GitLab started in 2011 from a house in Ukraine with a vision that there was a better, faster way to make software. Fast forward 10 years and the team was standing on Nasdaq’s floor in Times Square in Manhattan, making history as the first company ever to live-stream its Nasdaq public listing.
To celebrate the one-year milestone of that achievement, here's an overview of what we learnt in the process.
Though we see few tech companies listing now given the current markets, I know it’s a dream — and it will become a future reality — for many tech builders to go public. It’s never too early for companies to start learning about the IPO process, from how to communicate a listing to the documents that commonly get filed.
For part one in this three-part series, we will focus on what we learnt while preparing the most important document in the IPO process, the S-1 Filing. Form S-1 is a filing required by the US Securities and Exchange Commission (“SEC”) for companies planning on an initial public offering.
Physical addresses are not necessary
The S-1 asks for basic details about your company, including your address. Good news for remote companies: physical addresses aren’t necessary to file for an IPO. We have been a 100% remote workforce since inception and when we filed, had more than 1,300 team members in 65 countries.
We wrote “Address Not Applicable” in our S-1 filing where the address was requested. Initially, we received a comment from the SEC regarding an address where investors could send communications to the company, but after providing an explanation about being 100% remote, we were able to use the email address email@example.com in the footnote on the cover page.
Work remote-first with your S-1 drafting process
Typically, the S-1 is written and revised in person over many weeks. The process often involves going to the "financial printer" — a printer that specialises in printing financial documents — and sitting in a room together and flipping through hardcopy pages one by one.
We drove a highly efficient process that minimised travel using Zoom, Slack, Workiva and Google Workspace. It took us under six weeks to compile our initial S-1 draft, drawing on our already established remote working processes.
This lent itself to more diversity of thought, which is something we champion
Additionally, at other companies, due diligence calls with the bankers are typically just handled by the chief legal officer and the chief financial officer, but we included subject matter experts from throughout the legal and finance teams to answer questions during this diligence process. This lent itself to more diversity of thought, which is something we champion.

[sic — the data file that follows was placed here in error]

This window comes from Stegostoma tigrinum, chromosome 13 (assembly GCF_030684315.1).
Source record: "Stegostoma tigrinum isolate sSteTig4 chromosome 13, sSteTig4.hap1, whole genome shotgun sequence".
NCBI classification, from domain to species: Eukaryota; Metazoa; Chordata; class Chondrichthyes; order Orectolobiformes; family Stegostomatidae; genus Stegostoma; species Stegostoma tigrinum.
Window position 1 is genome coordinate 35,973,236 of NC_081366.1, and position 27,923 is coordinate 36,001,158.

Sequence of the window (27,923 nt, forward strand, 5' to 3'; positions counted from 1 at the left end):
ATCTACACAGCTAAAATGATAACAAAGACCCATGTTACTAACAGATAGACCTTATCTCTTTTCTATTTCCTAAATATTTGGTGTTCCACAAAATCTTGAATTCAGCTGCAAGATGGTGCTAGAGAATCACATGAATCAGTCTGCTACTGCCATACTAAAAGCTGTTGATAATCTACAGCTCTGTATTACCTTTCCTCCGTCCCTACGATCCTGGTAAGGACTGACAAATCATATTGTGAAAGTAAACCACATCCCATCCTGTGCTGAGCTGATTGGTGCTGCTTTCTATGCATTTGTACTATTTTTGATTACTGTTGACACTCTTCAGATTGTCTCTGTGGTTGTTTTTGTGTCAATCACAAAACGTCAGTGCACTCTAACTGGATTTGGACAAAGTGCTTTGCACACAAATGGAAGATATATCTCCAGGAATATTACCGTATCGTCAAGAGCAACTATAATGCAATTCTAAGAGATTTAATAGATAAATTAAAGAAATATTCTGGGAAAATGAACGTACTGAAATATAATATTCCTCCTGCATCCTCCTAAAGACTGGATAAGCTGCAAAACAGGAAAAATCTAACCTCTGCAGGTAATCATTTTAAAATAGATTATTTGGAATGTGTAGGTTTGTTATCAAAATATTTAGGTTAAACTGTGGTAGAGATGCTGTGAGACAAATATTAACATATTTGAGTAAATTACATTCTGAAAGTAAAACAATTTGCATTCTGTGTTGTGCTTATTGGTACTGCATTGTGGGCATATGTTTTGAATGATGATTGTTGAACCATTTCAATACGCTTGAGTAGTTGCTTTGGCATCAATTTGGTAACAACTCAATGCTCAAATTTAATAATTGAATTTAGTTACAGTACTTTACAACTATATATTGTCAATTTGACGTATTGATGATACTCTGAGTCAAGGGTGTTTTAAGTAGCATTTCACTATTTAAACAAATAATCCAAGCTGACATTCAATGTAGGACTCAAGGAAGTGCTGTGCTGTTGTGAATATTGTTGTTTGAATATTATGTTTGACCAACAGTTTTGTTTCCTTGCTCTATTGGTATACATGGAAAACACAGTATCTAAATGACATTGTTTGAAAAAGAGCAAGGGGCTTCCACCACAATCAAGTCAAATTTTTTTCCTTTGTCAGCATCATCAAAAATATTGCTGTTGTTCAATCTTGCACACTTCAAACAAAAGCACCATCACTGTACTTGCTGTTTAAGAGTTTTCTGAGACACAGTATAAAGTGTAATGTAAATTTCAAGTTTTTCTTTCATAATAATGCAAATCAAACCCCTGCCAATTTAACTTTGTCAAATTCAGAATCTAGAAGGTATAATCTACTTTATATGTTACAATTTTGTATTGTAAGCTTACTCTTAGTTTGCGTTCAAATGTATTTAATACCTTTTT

File the S-1 confidentially
Thanks to the JOBS Act, if your company meets certain requirements, you can confidentially submit the S-1 form. Choosing to file confidentially can protect you from market speculation, especially if you don’t decide to go forward with the listing.
Have an efficient process for responding to SEC comments
When you file an S-1, the SEC routinely provides comments back. Don’t worry! These comments are expected. Comments from the SEC seek to ensure that an S-1 is in-depth enough to make investors feel informed when they read it. We were able to address the initial 16 comments (a fairly small number) from the SEC and refile quickly. We responded to the first set of comments in one week — though two weeks is more typical.
Inspire with your founder letter
Another increasingly common part of the S-1 is the founder letter. Most founder letters are one or two pages, but you can go beyond that. Mine included a 10-point plan to maintain our startup ethos (page 96 in the S-1), inspired by Amazon’s Day 1 letter and repeated verbatim in every annual filing since. This is your chance to communicate to investors and inspire them to come with you on a journey, so don't be afraid to say more rather than less.
Know when to be quiet
There is a specific quiet period leading up to the IPO and continuing after the listing day when team members and people affiliated with your company (board members, for example) cannot be perceived as hyping the company.
Delaying initial public offerings when companies are ready to go public can significantly disrupt innovation
We were advised as a best practice to start our quiet period once we selected bankers for our IPO. The quiet period then continued through the 25 days after our stock started being publicly traded, which included the day of the IPO. The road to IPO is littered with horror stories and unintentional consequences as a result of “gun jumping”. This refers to selectively using financial information that has not been publicly announced.
One internet giant risked a delayed IPO when an interview granted to Playboy magazine months prior, disclosing key factors about the business, was later published during its quiet period. Delaying initial public offerings when companies are ready to go public can significantly disrupt innovation and the negative effects can last for years. To minimise the risk of violating such laws and regulations, we prepared by following best practices by vetting our press releases and communications as though we were a public company roughly a full year before we actually went public.
In part two of this series, I’ll share what we learned with the public livestream of our listing day and how we made it more inclusive to team members.
Sid Sijbrandij is cofounder and CEO of GitLab.